Planning regulations that restrict the supply of land inflate Australian house prices, adding as much as 40 per cent to the prices of houses in Sydney and Melbourne.
While zoning regulations provide benefits, retaining the liveability of suburbs and block sizes, it places a substantial premium on house prices, according to new research from the Reserve Bank of Australia.
The RBA research discussion paper, The Effect of Zoning on House Prices, reported that zoning raised detached house prices 73 per cent above marginal costs in Sydney, 69 per cent in Melbourne, 42 per cent in Brisbane and 54 per cent in Perth.
The analysis showed that the average Sydney house price is inflated by $489,000.
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“The myriad of planning restrictions, delays in gaining approval, taxes and charges are at the core of our affordability challenges which have resulted in decades of under-supply of new housing, particularly in metropolitan areas,” HIA principal economist Tim Reardon said.
“Restrictions on the adequate release of land for new dwellings and on the type of dwellings that can be built are at the core of this undersupply of housing.”
After quantifying the additional cost home-owners are paying as a consequence of these planning decisions, the RBA deliberated that these costs range from $159,000 in Brisbane to $206,000 in Perth and $324,000 in Melbourne.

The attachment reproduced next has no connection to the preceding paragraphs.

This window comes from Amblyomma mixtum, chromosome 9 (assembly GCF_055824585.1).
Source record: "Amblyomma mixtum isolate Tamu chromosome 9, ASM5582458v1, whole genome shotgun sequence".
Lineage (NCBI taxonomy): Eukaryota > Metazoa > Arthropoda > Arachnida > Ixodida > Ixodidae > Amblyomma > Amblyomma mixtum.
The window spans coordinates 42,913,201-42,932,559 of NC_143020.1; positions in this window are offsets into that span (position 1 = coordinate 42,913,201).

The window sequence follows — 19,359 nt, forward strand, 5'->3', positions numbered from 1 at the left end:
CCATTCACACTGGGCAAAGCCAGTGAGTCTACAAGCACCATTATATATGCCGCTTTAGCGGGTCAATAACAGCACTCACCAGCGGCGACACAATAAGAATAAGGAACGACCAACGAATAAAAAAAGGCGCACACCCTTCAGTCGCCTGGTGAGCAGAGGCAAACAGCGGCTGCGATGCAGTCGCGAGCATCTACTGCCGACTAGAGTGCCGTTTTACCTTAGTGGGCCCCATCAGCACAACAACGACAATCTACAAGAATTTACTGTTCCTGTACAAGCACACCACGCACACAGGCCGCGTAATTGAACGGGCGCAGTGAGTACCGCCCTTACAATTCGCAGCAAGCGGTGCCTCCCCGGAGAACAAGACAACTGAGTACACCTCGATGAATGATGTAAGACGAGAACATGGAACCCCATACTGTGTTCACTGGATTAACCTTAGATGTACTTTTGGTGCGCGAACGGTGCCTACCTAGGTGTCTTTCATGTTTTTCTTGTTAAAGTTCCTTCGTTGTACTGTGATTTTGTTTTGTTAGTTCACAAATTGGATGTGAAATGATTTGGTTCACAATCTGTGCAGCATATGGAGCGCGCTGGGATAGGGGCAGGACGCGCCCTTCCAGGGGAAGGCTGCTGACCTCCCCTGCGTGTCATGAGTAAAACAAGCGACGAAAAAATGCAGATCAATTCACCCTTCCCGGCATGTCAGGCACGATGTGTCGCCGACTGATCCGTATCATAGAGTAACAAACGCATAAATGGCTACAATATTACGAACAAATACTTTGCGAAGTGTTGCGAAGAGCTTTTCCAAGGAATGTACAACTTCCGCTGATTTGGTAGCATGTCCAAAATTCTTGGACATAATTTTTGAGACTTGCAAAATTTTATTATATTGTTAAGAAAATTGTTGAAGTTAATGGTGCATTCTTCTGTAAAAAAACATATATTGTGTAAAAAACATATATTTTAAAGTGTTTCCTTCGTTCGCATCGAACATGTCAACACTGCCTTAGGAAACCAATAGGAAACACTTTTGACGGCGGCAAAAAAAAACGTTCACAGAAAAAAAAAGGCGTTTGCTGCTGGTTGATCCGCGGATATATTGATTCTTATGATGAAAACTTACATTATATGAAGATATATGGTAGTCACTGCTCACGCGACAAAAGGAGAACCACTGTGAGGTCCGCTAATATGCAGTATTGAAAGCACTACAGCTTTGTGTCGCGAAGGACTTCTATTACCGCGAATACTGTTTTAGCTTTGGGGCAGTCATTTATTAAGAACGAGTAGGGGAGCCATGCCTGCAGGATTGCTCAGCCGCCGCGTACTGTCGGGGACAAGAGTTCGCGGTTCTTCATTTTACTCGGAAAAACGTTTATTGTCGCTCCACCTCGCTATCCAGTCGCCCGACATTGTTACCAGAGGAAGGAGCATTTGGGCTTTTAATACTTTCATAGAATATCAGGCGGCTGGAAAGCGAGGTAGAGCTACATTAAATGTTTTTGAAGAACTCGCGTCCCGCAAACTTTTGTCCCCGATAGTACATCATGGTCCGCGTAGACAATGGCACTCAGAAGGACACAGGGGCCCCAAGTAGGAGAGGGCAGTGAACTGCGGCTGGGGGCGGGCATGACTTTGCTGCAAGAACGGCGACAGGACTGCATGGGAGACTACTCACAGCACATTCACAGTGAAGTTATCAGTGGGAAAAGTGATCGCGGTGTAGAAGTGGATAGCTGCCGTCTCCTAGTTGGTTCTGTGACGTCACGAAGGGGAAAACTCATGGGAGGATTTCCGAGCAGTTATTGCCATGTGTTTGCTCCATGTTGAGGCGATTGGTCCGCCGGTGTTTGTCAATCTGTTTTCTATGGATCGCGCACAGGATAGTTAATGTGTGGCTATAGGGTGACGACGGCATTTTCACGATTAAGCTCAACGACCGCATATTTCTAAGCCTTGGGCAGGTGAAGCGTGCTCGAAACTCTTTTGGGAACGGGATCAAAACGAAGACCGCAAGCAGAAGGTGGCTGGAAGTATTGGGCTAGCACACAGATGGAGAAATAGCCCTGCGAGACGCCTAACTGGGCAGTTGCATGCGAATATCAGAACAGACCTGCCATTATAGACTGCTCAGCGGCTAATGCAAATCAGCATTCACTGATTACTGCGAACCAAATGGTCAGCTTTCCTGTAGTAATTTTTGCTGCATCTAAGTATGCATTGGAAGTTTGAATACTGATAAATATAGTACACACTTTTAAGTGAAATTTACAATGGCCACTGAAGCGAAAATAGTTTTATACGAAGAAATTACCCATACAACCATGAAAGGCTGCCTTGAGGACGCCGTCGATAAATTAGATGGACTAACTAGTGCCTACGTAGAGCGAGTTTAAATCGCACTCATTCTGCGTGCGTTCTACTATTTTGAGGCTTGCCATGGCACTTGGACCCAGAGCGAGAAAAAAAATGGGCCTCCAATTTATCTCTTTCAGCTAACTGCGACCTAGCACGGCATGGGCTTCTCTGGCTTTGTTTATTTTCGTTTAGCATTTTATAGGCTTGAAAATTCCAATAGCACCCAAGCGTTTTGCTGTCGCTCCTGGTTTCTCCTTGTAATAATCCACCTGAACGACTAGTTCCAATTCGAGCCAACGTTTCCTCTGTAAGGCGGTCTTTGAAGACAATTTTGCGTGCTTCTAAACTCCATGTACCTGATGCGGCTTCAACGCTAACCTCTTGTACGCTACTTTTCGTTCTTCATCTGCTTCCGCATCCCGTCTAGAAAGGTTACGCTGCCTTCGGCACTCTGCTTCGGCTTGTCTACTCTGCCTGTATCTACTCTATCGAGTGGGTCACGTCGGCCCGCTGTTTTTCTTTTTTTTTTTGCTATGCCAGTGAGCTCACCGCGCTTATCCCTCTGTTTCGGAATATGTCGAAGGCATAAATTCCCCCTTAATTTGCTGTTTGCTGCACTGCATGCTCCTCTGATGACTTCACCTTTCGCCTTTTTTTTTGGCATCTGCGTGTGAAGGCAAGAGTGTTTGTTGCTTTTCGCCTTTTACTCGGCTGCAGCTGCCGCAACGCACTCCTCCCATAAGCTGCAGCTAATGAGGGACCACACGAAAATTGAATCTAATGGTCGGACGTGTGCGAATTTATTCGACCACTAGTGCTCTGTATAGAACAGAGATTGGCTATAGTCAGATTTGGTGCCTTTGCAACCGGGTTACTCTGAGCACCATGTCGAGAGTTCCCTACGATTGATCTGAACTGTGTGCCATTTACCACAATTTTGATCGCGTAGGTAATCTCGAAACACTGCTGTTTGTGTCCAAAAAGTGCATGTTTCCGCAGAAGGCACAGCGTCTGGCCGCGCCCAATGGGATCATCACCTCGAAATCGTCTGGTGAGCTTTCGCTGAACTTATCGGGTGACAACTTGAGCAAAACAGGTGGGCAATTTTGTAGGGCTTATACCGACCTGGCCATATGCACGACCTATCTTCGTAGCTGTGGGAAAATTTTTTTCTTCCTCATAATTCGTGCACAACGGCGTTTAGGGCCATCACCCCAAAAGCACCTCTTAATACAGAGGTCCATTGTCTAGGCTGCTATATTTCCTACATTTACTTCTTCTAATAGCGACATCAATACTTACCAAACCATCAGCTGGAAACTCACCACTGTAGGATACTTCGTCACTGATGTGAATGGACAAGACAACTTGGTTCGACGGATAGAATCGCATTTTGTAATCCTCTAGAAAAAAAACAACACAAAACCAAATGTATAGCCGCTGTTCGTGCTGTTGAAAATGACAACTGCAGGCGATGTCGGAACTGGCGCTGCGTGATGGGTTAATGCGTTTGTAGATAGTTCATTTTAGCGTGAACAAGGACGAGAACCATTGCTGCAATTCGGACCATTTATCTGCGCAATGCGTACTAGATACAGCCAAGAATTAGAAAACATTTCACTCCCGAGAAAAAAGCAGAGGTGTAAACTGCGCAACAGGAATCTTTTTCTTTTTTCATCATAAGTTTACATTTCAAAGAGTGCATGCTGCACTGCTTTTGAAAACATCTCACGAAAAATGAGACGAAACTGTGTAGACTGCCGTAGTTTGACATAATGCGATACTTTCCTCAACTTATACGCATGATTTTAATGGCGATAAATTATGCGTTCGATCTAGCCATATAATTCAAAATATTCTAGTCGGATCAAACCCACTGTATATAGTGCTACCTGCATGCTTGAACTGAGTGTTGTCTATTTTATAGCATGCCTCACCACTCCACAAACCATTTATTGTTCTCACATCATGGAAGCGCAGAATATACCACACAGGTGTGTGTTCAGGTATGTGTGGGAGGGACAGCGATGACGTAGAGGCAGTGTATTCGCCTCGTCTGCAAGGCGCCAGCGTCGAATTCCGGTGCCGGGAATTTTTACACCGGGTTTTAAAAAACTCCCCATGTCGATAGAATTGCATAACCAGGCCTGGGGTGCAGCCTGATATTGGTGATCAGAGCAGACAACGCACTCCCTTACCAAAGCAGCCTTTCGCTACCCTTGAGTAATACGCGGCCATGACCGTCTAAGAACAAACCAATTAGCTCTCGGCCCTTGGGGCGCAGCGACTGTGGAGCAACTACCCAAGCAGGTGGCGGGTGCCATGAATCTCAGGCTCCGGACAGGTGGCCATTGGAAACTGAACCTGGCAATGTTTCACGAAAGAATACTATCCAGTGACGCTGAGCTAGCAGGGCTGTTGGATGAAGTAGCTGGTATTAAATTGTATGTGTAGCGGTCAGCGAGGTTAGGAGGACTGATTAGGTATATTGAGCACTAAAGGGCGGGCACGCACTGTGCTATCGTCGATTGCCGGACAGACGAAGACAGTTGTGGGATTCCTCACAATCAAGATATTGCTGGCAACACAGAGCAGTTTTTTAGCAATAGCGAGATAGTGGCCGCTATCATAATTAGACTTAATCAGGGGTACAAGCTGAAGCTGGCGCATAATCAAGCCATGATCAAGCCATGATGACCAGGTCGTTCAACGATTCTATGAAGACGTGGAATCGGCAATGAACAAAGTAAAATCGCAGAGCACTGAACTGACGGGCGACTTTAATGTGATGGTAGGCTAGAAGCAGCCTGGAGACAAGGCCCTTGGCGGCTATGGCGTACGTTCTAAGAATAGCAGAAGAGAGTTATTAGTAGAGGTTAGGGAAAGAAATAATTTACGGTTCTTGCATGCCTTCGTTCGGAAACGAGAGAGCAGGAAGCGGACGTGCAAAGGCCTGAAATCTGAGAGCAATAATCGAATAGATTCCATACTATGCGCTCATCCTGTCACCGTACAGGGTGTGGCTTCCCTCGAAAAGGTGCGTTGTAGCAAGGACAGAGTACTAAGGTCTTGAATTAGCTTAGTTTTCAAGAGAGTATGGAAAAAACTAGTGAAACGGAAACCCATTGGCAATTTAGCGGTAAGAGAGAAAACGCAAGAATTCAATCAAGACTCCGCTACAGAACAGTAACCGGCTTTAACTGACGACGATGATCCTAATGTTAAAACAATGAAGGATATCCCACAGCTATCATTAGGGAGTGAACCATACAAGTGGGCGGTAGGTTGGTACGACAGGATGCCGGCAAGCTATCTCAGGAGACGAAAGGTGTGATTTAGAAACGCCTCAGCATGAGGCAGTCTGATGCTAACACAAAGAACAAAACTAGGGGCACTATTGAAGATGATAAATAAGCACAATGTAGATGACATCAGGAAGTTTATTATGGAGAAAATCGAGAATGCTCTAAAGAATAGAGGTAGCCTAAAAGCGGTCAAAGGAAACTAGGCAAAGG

Reardon said the problem of housing affordability comes down to supply and demand.
“More land needs to be freed up, and the punitive taxes like stamp duty that come with buying a home need to be done away with,” he said.
It is a sentiment that was recently backed up by the Grattan Institute, who said that restrictive zoning was having a negative effect on housing affordability.
The report, Housing Affordability: Re-imagining the Australian Dream, suggested building an extra 50,000 homes a year for a decade would decrease Australian house prices by 5 to 20 per cent.
The RBA provided examples of the zoning effects on land and property values. Large profits have been made on former industrial sites that have been rezoned for residential development in Sydney, the appendix cited the Goodman group’s profits of $400 million to $600 million as an example.
A 6.9-hectare site near Erskinville, purchased for $16 million, was sold for $350 million after rezoning. Two sites in Rosebery, initially valued at $96 million were sold for $190 million.
Consolidating nine houses in St Leonards, valued at up to $18 million, in a site for 200 apartments, raised the land value to $55 million.
When hidden taxes are added in, the tax on new housing was an estimated 44 per cent of the purchase price of a new house in Sydney.
“Increasing the tax burden on housing will exacerbate the affordability challenge by discouraging investment in new housing, force up the cost of renting and make it harder for first home buyers and renters to buy a house,” Reardon said.